Eating Disorders

Eating disorders are a serious and potentially life-threatening mental health condition that affects all aspects of a person’s emotional and physical health. It is estimated that 20 million American women and 10 million men suffer from an eating disorder at some point, including anorexia nervosa, bulimia nervosa and binge eating disorder. While eating disorders like anorexia nervosa and bulimia nervosa typically develop during the teen years, these disorders can happen at any time. Women account for 85 to 95 percent of the people who suffer from bulimia and anorexia cases and approximately 65 percent of binge eating disorders. A review of nearly 50 years of research confirms that anorexia nervosa has the highest mortality rate of any psychiatric disorder.

Signs & Symptoms

Unfortunately, many people with eating disorders do not believe they need treatment. Peer and societal pressure to be thin is reinforced by the media, which feeds “ideal” images and unreal expectations to be physically perfect.

With anorexia nervosa, the body is starved from the essential nutrients it needs to function normally. Body processes slow down to conserve energy, resulting in dangerous consequences:

  • Abnormally slow heart rate and low blood pressure, raising the risk of heart failure and death
  • Reduction of bone density (osteoporosis), resulting in dry, brittle bones
  • Muscle loss and weakness
  • Severe dehydration, which can result in kidney failure
  • Fainting, fatigue, and overall weakness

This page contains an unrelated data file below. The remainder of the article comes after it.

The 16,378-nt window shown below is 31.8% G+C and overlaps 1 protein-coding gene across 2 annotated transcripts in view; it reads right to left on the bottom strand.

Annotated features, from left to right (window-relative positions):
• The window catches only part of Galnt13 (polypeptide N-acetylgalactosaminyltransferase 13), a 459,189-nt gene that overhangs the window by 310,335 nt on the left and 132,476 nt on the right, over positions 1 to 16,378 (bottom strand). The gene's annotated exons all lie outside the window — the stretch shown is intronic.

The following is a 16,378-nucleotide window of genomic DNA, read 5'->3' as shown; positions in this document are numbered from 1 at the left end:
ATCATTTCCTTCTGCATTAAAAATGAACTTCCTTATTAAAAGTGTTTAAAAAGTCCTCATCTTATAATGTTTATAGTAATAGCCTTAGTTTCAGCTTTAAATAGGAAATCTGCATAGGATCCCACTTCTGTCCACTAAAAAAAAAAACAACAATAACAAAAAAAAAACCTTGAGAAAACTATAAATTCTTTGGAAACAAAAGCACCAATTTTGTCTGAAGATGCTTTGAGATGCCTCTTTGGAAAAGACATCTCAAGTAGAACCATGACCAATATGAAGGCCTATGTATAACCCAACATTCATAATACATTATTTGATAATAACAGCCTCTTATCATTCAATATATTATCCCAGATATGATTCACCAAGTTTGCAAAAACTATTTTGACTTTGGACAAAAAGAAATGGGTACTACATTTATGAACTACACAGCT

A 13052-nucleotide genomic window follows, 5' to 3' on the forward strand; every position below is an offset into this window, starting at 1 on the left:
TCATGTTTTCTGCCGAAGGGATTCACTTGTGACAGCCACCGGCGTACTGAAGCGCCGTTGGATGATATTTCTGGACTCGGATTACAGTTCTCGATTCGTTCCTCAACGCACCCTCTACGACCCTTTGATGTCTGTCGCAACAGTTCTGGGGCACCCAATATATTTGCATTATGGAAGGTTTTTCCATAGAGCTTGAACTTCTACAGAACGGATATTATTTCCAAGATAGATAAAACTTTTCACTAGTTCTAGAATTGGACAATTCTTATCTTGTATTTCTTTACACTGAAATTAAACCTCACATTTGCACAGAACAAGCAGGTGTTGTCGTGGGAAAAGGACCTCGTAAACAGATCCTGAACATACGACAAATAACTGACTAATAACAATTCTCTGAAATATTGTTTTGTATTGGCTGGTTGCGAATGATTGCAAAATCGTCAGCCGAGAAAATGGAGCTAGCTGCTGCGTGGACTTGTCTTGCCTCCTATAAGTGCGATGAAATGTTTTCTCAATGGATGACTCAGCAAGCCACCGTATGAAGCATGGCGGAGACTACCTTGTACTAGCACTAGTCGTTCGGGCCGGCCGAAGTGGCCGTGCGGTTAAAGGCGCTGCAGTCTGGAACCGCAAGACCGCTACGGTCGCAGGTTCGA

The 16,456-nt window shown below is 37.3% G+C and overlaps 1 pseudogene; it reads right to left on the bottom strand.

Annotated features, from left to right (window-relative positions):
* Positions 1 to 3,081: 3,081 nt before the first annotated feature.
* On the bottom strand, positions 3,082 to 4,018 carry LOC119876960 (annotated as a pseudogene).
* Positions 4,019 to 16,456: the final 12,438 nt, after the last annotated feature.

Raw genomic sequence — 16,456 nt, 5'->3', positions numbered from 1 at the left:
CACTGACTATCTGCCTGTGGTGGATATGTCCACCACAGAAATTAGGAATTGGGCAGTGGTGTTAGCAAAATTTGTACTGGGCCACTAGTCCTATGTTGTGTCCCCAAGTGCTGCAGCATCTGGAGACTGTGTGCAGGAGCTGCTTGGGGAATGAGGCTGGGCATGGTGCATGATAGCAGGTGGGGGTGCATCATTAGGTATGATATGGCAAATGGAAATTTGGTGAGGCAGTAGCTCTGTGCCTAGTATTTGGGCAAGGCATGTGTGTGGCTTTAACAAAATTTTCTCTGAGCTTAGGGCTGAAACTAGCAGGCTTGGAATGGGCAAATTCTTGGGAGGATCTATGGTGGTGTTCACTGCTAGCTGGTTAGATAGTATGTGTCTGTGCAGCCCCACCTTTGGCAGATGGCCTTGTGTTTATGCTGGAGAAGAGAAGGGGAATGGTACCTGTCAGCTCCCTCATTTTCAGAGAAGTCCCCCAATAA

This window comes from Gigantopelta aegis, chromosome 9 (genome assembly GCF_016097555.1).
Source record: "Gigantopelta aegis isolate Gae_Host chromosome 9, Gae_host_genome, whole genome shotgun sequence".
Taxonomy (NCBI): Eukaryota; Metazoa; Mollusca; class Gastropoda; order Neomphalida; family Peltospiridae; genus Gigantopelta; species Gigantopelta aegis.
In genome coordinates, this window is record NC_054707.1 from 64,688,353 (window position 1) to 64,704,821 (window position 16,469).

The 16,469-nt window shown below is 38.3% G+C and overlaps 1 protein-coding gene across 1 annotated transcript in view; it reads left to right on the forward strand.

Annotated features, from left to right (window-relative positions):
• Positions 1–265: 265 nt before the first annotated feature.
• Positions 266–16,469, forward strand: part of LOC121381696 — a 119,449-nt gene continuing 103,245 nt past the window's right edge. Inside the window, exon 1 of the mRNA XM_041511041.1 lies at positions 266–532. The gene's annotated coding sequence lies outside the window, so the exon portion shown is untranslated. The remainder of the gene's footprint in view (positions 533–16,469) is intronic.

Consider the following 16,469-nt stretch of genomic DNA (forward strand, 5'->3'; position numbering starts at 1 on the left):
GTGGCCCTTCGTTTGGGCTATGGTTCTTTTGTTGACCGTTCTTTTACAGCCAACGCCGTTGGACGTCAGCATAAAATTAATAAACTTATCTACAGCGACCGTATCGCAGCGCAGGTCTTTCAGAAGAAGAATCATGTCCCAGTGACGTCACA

The binge-and-purge cycles of bulimia affect the digestive system and can affect the heart and major organ function, including:

  • Electrolyte imbalances that can lead to irregular heartbeat, possible heart failure and death
  • Gastric rupture during periods of bingeing
  • Inflammation and possible rupture of the esophagus from frequent vomiting
  • Tooth decay and staining from stomach acids released during frequent vomiting
  • Chronic irregular bowel movements and constipation as a result of laxative abuse
  • Peptic ulcers and pancreatitis

Behavioral warning signs that someone has an eating disorder include:

  • Skipping meals or finding excuses not to eat
  • Preparing one’s own meal, rather than eating what has been prepared for the family
  • Usage of dietary supplements, laxative or products for weight loss
  • Excessive exercise
  • Leaving during meals to use the toilet
  • Eating in secret

Treatment of an eating disorder depends on its type, but can include therapy, nutrition education, and medication in an in-patient or out-patient setting depending on severity.

Additional Resources Get the Facts on Eating Disorders Finding the Best Anorexia and Bulimia and Eating Disorder Treatment for Women

Eating Disorders Hope: Eating Disorder Statistics and Research




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Featured Therapist 

Karen L. Kleckner, MA
Karen L Kleckner, M.A..

Licensed Marriage and Family Therapist
Walnut Creek, CA

At the core of many personal issues lie old messages of your sense of worth. Those messages conveyed to you while growing-up that minimized your self-esteem. The journey inward toward your past can often be frightening and disheartening. By slowly revisiting the wounded part of yourself, old repetitive behaviors can cease to exist. A new sense of kindness toward yourself will begin to emerge. Allow me to travel with you to discover what is buried deep inside of your soul, exploring what keeps you from becoming all that you want to be.

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